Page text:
From an ASEAN perspective, the Asian Infrastructure Investment Bank (AIIB) is an opportune coincidence of Chinese and regional goals. The Association of Southeast Asian Nations (ASEAN) considers infrastructure as the key to unlocking the exceptional growth rates that it perceives as the region’s norm. As a result, it is keen to tap another source of finance in its quest for infrastructure, and is therefore responding pragmatically to the new bank.
The emergence of numerous regional development banks, of which the AIIB is another, is rooted in the successes and failures of the post-World War II global institutions. That global architecture envisioned the international community delivering three global public goods that were beyond the capacity of nation states to deliver independently—the global financial system, a global trade system, and a global development framework. The resulting institutions—the International Monetary Fund, a global trade organisation (delayed and never fully realised), and the World Bank—supported an era of high growth by facilitating a tremendous globalisation of the world economy.
Yet, at the same time, dissatisfaction surfaced, especially among developing countries, that the global organisations failed to reflect their development models or regional needs. This has triggered the setting-up of at least 15 regional banks in the last five decades, beginning with the Inter American Development Bank in 1959. The AIIB is thus far from an anomaly in the global system.
But its emergence also symbolises something more: it is one more step along a path that started in mid-1997 with the deeply-scarring Asian financial crisis. The Asian crisis remains the watershed that defines the rationale for, and identity of, ASEAN regional economic and financial institutions such as the Chiang Mai Initiative of the ASEAN plus China, Japan, and Korea that was started in 2000.
The Asian financial crisis proved to be pivotal in defining ASEAN’s views about the U.S.’s commitment to the region. As the crisis began to gather steam following the July 1997 floating of the Thai baht, a group of countries called “Friends of Thailand” met in Tokyo. They pledged financial support for the economic reforms programme Thailand had agreed to with the IMF.
It was ASEAN’s hour of need and the absence of the U.S. from the meeting was noted. The absence was due to a tension, analogous to what we see today, between an outward-looking White House and an inward-looking U.S. Congress that, in this case, was unhappy with the administration’s support of Mexico during that country’s financial crisis a few years earlier.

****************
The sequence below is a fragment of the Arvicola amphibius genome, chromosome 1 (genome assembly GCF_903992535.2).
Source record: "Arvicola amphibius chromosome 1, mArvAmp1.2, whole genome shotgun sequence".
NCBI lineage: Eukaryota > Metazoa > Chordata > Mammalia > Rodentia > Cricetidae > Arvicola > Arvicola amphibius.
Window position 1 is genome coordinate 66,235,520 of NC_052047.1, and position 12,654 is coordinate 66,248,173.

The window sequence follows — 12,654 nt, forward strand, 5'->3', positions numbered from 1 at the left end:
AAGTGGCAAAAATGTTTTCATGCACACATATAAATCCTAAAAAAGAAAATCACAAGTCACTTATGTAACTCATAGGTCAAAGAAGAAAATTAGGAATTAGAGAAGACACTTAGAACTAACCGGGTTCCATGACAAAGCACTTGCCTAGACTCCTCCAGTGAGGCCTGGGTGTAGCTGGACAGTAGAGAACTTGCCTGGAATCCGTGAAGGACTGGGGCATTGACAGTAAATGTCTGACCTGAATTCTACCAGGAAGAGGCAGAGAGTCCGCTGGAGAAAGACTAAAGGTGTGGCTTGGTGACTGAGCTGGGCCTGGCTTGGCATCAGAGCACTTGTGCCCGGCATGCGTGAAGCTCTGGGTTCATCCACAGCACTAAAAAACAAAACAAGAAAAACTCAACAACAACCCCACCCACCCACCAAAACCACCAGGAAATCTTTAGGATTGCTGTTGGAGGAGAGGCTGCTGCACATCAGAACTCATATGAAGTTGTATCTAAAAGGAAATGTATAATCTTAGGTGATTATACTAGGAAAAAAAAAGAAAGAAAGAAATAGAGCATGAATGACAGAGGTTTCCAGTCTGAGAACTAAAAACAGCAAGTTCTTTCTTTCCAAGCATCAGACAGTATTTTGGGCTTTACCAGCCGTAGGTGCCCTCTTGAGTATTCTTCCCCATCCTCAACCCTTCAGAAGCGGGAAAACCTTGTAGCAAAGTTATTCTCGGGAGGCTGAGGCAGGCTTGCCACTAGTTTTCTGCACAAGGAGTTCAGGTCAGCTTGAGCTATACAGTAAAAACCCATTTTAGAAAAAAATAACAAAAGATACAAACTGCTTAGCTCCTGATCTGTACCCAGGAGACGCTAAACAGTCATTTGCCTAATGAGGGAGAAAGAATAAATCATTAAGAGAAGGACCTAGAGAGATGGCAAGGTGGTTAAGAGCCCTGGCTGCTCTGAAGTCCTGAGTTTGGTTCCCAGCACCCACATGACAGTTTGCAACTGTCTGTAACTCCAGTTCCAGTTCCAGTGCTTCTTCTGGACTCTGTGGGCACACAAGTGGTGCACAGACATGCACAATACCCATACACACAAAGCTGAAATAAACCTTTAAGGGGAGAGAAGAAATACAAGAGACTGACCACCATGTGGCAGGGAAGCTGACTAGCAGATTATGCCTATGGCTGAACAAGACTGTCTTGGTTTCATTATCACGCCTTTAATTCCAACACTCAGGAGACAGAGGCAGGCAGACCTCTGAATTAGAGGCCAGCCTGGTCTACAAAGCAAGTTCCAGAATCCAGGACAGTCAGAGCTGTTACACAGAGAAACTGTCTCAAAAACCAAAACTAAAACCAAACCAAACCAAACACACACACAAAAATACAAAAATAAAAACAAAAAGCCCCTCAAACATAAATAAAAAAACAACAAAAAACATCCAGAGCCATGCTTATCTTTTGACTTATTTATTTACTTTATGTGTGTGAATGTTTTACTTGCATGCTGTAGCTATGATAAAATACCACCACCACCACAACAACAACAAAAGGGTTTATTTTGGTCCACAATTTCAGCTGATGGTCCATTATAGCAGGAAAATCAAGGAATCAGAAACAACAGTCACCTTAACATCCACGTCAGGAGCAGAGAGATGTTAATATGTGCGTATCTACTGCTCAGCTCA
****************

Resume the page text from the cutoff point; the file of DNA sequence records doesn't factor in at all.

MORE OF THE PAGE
The failure of the U.S. to block a broadly-supported AIIB can be traced to a similar stalemate that is undermining the global economic leadership of the country. For example, the U.S. has been unable to get the Congress to ratify changes in IMF quotas to reflect the role of emerging markets, and China in particular. This is a significant setback for the credibility of American leadership, and reflects the same tussle between those wanting a global leadership role and those favouring a more inward-looking stance. The consequence is broad-based geographic support for the AIIB and its 57 founding members, that signals a diminished regional and global leadership role for the U.S. in economic affairs.
The AIIB has variously been reported as also signaling the rise of China in relation to the U.S.; a regional power play of China versus Japan and the Asian Development Bank; and as an opportunistic vehicle to secure access for Chinese companies to major projects throughout the region. Arguably, China is following a regional economic development path already well-worn by Japan. Private direct investment by Japanese companies, bilateral development packages, and regional activity led by the Asian Development Bank are the three strings of this strategic bow. Japanese institutions such as the Japan Bank for International Cooperation, and diplomatic efforts, support this strategy.
The world has changed, however, and the multilateral element of this strategy may prove to be problematic. The broader AIIB membership, including its European members, has latched on to governance as the key to their support of the bank. Governance is a code word for many things—from how procurements and contracts are conducted to the need for projects to satisfy a lengthy list of conditions, including environmental and labour standards.
These may well be appropriate conditions, but the experience of the World Bank and other development banks is that in combination these conditions can be used to make it difficult for them to function in a timely and flexible manner.
Nonetheless, as long as the mandate of the AIIB matches ASEAN’s policy priorities, the rationale for the bank is unlikely to be questioned by ASEAN—whatever China’s motivation, infrastructure provision is at the top of ASEAN’s list. This priority overcomes any concerns because the AIIB can help the region return to the growth rates of the “Asian Miracle” period of the 1980s and early 1990s that many see as the region’s destiny once the infrastructure hurdle is jumped.
At the same time, ASEAN economies will be anxious to preserve national control and the identity of their infrastructure investment. The intensity of national interest concerns may well be influenced by the evolution of the broader diplomatic and security context, such as the territorial disputes with China in the South China Sea. That said, ASEAN’s priority on economic development will still serve as a strong foundation for a constructive relationship with the AIIB.
David Nellor is adjunct professor, Lee Kuan Yew School of Public Policy, National University of Singapore.
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